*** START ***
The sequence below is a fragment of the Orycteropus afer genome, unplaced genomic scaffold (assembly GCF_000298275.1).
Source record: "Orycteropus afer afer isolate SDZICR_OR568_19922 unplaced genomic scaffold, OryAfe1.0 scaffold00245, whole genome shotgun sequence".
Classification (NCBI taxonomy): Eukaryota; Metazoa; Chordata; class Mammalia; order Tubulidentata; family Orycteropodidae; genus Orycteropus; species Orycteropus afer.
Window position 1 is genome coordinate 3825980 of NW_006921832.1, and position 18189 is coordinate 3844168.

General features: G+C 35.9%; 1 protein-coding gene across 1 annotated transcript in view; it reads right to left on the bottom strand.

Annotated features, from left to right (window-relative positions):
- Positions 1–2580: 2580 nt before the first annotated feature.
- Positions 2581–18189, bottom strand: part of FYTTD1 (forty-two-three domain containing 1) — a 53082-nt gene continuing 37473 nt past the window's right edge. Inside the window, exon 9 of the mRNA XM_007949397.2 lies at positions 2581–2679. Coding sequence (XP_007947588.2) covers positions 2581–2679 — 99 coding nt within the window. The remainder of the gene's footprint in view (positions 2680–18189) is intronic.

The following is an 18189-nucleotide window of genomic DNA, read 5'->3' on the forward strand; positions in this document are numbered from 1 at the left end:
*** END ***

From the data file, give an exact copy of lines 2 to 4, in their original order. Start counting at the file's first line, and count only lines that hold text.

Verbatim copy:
Source record: "Orycteropus afer afer isolate SDZICR_OR568_19922 unplaced genomic scaffold, OryAfe1.0 scaffold00245, whole genome shotgun sequence".
Classification (NCBI taxonomy): Eukaryota; Metazoa; Chordata; class Mammalia; order Tubulidentata; family Orycteropodidae; genus Orycteropus; species Orycteropus afer.
Window position 1 is genome coordinate 3825980 of NW_006921832.1, and position 18189 is coordinate 3844168.